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Plan To Pardon Police: Judicial Objections, Ministerial Support

Likud MK Moshe Kachlon said today that he plans to initiate a procedure by which all policemen involved in the Israeli-Arab riots of October 2000 will receive an official pardon in advance.
First Publish: 9/3/2003, 10:39 AM

MK Moshe Kachlon (Likud) said today that he plans to initiate a procedure by which all policemen involved in the Israeli-Arab riots of October 2000 will receive an official pardon in advance. He said that the Ohr Commission and its findings have placed the police in an impossible situation. "With dozens of police under suspicion," he said, "they will simply be unable to function. Just as a similar action was taken on behalf of GSS agents under suspicion in the Bus 300 affair several years ago in order to save the GSS, the same thing has to be done now in order to save the police. There will be legal problems and complications, but I trust that the legal system will know how to solve them - because it has to be done."

Attorney-General Elyakim Rubenstein was quick to issue a statement this morning against such a move, saying that the recommendations of the Ohr Commission must be implemented in full. President Moshe Katzav also said today that the idea of a pardon-in-advance is a non-starter. In addition, Supreme Court Chief Justice Aharon Barak is known to have objected to the Bus 300 pardon at the time.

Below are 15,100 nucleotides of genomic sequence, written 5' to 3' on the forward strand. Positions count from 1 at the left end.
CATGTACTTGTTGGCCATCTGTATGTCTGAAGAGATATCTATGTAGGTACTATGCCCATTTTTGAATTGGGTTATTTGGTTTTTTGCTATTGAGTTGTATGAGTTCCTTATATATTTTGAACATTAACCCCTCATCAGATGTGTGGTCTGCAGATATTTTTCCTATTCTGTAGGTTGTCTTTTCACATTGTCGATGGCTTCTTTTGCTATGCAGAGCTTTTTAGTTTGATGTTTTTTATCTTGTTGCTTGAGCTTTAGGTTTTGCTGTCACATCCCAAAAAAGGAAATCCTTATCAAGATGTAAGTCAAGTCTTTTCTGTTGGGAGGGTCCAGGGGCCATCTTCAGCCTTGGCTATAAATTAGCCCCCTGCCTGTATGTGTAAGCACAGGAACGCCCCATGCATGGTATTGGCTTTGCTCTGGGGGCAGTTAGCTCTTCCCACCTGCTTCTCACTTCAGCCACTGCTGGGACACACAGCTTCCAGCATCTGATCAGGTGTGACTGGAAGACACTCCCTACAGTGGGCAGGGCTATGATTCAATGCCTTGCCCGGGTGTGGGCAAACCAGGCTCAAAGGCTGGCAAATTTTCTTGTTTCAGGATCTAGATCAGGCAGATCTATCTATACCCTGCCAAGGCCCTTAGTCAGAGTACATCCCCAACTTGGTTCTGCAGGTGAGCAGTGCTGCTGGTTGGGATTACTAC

Education Minister Limor Livnat called on the Attorney-General not to "rock the police even more with still more investigations about the Arab riots of three years ago. They can only hurt the functioning of the police."

Minister Uzi Landau, who supervised the country's police department while serving in the previous government as Public Security Minister, said today that the country must provide the best legal protection possible for the accused policemen. "It is the state's obligation to provide legal protection for those who stood on the front line in protecting the rule of law," Landau said.